Many crime writers prefer to leave behind the simpler world of black and white in favour of the grey zones of human frailty, conflict, and failings. Politics can't help but sneak in, whether in overt themes such as poverty, racism, and exploitation or in more subtle, personal themes of greed, family dysfunction and unattainable dreams. It's part of who we are as writers, and to ask us to stop writing about the challenges of today's world and simply focus on telling a "good story", is like asking a bird to fly without wings.

Sometimes we're not even aware of the political biases in our books, and we're surprised when a reader expresses their disapproval. Some readers go so far as to say they will never read another book by us. No writer wants to lose readers, but after a brief period of soul-searching, most of us dust ourselves off, shrug, and carry on, muttering privately that the reader probably wouldn't enjoy our next book anyway.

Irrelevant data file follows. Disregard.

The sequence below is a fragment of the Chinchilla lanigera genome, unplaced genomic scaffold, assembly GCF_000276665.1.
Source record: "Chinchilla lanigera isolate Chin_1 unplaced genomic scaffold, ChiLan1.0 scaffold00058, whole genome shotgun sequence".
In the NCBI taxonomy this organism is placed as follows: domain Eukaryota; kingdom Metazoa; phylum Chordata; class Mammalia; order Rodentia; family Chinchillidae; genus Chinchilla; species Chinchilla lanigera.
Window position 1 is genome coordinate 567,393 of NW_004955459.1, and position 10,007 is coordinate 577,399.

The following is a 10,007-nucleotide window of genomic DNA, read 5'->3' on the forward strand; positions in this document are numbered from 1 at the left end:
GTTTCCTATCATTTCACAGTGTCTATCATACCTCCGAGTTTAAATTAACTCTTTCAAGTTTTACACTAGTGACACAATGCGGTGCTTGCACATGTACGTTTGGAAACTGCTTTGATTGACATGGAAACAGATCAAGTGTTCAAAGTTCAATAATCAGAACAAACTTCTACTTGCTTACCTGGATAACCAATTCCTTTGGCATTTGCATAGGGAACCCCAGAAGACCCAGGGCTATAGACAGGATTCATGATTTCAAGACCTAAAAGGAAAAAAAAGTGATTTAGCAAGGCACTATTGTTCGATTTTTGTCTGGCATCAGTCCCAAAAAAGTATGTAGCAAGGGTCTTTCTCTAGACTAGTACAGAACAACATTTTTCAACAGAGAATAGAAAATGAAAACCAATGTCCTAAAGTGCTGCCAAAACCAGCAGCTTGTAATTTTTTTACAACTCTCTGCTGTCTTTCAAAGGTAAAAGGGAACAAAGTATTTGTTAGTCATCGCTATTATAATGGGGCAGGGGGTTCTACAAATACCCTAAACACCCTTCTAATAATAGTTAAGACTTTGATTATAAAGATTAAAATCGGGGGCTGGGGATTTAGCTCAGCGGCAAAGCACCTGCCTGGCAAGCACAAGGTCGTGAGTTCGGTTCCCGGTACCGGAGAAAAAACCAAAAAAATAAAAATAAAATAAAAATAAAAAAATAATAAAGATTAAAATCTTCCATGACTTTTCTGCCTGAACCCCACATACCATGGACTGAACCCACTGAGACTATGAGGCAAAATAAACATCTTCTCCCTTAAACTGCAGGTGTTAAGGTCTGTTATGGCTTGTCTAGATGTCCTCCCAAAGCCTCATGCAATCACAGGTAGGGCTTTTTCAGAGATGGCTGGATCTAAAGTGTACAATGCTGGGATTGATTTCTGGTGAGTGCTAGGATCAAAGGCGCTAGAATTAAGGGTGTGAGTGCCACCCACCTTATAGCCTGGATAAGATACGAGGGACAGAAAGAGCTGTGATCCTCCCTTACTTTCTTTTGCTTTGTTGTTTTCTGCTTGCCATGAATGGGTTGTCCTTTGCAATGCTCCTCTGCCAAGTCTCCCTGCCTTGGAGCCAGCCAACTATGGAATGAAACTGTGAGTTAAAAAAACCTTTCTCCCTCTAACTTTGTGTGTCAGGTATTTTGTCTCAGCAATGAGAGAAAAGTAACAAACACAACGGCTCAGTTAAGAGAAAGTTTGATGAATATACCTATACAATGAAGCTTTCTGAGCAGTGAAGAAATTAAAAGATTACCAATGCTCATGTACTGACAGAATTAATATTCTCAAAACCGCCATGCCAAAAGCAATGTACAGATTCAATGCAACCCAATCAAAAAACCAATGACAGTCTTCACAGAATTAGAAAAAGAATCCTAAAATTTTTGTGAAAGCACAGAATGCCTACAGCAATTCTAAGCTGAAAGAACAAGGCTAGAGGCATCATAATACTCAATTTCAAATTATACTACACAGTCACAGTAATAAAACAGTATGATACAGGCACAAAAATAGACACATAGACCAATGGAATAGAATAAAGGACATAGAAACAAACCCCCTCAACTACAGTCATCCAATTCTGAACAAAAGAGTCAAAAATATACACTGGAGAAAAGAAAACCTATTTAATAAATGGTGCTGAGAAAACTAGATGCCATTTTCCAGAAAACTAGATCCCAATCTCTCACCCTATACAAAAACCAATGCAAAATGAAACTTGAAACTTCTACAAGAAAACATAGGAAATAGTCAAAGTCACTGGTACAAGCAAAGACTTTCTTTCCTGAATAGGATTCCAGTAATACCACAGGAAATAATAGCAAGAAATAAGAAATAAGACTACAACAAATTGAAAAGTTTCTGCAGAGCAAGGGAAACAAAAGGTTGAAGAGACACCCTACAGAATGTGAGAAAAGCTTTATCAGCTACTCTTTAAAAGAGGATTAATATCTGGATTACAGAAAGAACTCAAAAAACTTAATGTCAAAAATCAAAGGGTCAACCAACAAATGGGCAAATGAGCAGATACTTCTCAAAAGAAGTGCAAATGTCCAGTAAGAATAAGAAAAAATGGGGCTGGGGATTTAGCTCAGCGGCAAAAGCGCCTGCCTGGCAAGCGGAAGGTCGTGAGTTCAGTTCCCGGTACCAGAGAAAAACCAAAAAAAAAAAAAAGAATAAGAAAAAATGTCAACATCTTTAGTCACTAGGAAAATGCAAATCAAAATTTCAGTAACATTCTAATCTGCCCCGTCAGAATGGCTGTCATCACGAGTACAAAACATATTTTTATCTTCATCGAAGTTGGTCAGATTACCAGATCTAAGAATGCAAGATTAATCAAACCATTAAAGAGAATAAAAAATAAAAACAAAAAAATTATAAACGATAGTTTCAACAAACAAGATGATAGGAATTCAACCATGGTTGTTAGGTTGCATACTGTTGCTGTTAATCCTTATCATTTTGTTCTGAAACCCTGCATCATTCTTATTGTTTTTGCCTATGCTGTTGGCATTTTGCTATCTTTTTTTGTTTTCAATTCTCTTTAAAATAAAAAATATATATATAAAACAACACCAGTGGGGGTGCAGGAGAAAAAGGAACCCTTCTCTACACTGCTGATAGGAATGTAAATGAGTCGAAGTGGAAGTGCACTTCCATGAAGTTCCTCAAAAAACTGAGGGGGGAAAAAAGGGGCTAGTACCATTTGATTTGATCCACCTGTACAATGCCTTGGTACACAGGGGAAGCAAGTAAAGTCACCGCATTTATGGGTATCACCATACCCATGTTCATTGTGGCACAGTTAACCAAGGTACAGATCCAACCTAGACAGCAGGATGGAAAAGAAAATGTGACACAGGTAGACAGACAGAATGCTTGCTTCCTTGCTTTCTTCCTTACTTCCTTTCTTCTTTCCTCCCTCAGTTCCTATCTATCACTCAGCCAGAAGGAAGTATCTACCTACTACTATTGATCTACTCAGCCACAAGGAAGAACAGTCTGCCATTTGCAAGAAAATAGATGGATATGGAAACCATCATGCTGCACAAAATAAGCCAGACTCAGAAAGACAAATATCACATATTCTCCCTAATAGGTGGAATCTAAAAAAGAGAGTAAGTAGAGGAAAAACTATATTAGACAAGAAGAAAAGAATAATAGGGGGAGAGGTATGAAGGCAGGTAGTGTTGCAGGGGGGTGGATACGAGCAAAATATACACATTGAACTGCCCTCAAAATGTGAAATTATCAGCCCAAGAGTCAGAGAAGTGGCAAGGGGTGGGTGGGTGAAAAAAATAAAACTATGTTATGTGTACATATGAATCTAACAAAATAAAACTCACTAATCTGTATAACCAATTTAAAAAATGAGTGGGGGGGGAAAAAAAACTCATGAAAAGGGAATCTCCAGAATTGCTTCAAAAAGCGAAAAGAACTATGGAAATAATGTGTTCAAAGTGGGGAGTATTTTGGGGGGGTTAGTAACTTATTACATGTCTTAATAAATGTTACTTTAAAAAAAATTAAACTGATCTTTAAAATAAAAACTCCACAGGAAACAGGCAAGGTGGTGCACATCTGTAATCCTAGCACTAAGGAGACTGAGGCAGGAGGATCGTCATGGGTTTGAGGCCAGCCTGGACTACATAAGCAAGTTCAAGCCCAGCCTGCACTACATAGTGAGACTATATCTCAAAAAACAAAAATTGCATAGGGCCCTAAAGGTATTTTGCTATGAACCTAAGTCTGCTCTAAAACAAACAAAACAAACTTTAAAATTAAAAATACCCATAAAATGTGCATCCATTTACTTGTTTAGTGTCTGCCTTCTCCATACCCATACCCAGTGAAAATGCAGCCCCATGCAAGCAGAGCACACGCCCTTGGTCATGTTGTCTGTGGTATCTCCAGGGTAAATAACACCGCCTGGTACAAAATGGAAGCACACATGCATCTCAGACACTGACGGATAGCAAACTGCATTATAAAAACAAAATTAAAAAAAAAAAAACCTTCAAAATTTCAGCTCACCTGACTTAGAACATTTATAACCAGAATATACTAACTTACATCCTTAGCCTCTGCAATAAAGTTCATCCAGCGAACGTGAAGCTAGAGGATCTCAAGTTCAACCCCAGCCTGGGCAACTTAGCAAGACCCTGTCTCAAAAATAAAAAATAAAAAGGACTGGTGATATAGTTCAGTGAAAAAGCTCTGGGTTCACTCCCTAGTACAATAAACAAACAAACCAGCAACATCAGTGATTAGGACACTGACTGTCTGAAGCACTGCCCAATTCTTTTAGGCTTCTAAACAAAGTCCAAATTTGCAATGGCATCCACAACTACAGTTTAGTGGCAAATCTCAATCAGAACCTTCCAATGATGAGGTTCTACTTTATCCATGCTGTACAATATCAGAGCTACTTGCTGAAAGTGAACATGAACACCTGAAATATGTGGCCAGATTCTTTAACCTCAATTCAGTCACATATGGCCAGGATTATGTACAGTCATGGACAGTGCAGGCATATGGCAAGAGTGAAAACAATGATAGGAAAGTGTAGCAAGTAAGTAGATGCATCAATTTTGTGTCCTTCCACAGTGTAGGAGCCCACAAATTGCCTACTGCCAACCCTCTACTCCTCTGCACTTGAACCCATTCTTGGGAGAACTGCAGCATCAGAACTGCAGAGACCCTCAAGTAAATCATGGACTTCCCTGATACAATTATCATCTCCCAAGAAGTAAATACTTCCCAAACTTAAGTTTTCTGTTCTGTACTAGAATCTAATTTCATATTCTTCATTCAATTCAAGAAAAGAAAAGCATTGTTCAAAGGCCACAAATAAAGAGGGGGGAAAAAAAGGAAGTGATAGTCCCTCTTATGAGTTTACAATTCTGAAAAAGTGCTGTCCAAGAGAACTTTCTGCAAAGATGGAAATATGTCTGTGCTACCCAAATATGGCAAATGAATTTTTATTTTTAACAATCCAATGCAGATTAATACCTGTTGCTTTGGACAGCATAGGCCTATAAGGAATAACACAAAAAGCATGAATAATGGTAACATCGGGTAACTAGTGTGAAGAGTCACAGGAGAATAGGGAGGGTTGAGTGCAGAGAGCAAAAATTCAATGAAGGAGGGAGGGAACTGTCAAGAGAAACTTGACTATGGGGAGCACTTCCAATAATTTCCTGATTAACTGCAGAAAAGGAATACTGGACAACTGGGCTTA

Socia media are a different story. As the recent horrific murder illustrates, social media have a dark, unpredictable side. Writers often have an eclectic mix of friends from around the world, some of whom we've met only casually through conferences and book events. Often a joy of reading has brought us together. With all of them, we writers enjoy sharing book talk and other thoughts of the day, including political opinions, without expecting flame wars, name calling, or unfriending. We react like anyone else; sometimes we block, unfollow or unfriend, sometimes we just delete the comment, sometimes we engage the commenter in a discussion.